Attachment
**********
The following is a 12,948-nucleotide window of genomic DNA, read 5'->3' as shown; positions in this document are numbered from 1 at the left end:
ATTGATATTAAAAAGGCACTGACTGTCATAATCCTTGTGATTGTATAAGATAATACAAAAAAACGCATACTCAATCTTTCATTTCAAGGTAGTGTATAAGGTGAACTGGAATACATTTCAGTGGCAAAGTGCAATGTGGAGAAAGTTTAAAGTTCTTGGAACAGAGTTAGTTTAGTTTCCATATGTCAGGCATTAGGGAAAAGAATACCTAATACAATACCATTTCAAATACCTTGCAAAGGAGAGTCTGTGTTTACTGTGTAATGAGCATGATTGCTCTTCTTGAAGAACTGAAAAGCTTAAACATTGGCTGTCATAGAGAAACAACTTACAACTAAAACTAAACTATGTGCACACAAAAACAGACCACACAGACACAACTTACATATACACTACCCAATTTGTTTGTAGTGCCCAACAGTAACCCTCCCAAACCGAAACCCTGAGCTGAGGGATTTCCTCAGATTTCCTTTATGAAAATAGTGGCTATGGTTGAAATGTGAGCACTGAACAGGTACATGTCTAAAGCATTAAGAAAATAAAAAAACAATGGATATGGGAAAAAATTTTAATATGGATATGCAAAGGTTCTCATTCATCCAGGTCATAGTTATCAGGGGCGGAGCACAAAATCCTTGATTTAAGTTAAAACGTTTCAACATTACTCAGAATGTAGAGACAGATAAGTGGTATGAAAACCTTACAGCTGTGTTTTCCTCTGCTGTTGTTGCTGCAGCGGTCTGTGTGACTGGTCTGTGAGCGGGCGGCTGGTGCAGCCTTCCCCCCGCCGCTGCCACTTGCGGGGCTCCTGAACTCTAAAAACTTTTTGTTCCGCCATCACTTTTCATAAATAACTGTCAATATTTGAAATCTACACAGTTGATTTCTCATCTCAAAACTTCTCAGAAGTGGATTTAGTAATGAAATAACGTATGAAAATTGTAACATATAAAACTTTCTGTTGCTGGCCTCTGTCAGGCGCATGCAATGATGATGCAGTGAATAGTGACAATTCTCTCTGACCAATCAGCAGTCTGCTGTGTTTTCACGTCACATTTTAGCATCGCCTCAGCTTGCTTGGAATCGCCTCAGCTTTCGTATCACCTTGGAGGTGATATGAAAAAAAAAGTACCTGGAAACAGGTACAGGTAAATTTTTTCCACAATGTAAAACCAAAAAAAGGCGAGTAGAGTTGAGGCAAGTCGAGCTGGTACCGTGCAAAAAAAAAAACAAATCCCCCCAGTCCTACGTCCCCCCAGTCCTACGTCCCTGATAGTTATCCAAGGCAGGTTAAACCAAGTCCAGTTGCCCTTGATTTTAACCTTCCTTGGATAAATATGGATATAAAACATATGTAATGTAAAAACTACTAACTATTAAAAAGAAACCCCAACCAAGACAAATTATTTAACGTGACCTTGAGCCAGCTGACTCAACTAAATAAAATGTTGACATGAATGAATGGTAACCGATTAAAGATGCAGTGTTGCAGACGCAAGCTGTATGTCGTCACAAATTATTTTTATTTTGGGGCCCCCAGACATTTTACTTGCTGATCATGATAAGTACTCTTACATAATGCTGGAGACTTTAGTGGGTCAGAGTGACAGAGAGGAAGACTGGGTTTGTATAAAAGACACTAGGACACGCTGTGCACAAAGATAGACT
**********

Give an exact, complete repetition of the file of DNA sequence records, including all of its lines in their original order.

The following is a 12,948-nucleotide window of genomic DNA, read 5'->3' as shown; positions in this document are numbered from 1 at the left end:
ATTGATATTAAAAAGGCACTGACTGTCATAATCCTTGTGATTGTATAAGATAATACAAAAAAACGCATACTCAATCTTTCATTTCAAGGTAGTGTATAAGGTGAACTGGAATACATTTCAGTGGCAAAGTGCAATGTGGAGAAAGTTTAAAGTTCTTGGAACAGAGTTAGTTTAGTTTCCATATGTCAGGCATTAGGGAAAAGAATACCTAATACAATACCATTTCAAATACCTTGCAAAGGAGAGTCTGTGTTTACTGTGTAATGAGCATGATTGCTCTTCTTGAAGAACTGAAAAGCTTAAACATTGGCTGTCATAGAGAAACAACTTACAACTAAAACTAAACTATGTGCACACAAAAACAGACCACACAGACACAACTTACATATACACTACCCAATTTGTTTGTAGTGCCCAACAGTAACCCTCCCAAACCGAAACCCTGAGCTGAGGGATTTCCTCAGATTTCCTTTATGAAAATAGTGGCTATGGTTGAAATGTGAGCACTGAACAGGTACATGTCTAAAGCATTAAGAAAATAAAAAAACAATGGATATGGGAAAAAATTTTAATATGGATATGCAAAGGTTCTCATTCATCCAGGTCATAGTTATCAGGGGCGGAGCACAAAATCCTTGATTTAAGTTAAAACGTTTCAACATTACTCAGAATGTAGAGACAGATAAGTGGTATGAAAACCTTACAGCTGTGTTTTCCTCTGCTGTTGTTGCTGCAGCGGTCTGTGTGACTGGTCTGTGAGCGGGCGGCTGGTGCAGCCTTCCCCCCGCCGCTGCCACTTGCGGGGCTCCTGAACTCTAAAAACTTTTTGTTCCGCCATCACTTTTCATAAATAACTGTCAATATTTGAAATCTACACAGTTGATTTCTCATCTCAAAACTTCTCAGAAGTGGATTTAGTAATGAAATAACGTATGAAAATTGTAACATATAAAACTTTCTGTTGCTGGCCTCTGTCAGGCGCATGCAATGATGATGCAGTGAATAGTGACAATTCTCTCTGACCAATCAGCAGTCTGCTGTGTTTTCACGTCACATTTTAGCATCGCCTCAGCTTGCTTGGAATCGCCTCAGCTTTCGTATCACCTTGGAGGTGATATGAAAAAAAAAGTACCTGGAAACAGGTACAGGTAAATTTTTTCCACAATGTAAAACCAAAAAAAGGCGAGTAGAGTTGAGGCAAGTCGAGCTGGTACCGTGCAAAAAAAAAAACAAATCCCCCCAGTCCTACGTCCCCCCAGTCCTACGTCCCTGATAGTTATCCAAGGCAGGTTAAACCAAGTCCAGTTGCCCTTGATTTTAACCTTCCTTGGATAAATATGGATATAAAACATATGTAATGTAAAAACTACTAACTATTAAAAAGAAACCCCAACCAAGACAAATTATTTAACGTGACCTTGAGCCAGCTGACTCAACTAAATAAAATGTTGACATGAATGAATGGTAACCGATTAAAGATGCAGTGTTGCAGACGCAAGCTGTATGTCGTCACAAATTATTTTTATTTTGGGGCCCCCAGACATTTTACTTGCTGATCATGATAAGTACTCTTACATAATGCTGGAGACTTTAGTGGGTCAGAGTGACAGAGAGGAAGACTGGGTTTGTATAAAAGACACTAGGACACGCTGTGCACAAAGATAGACT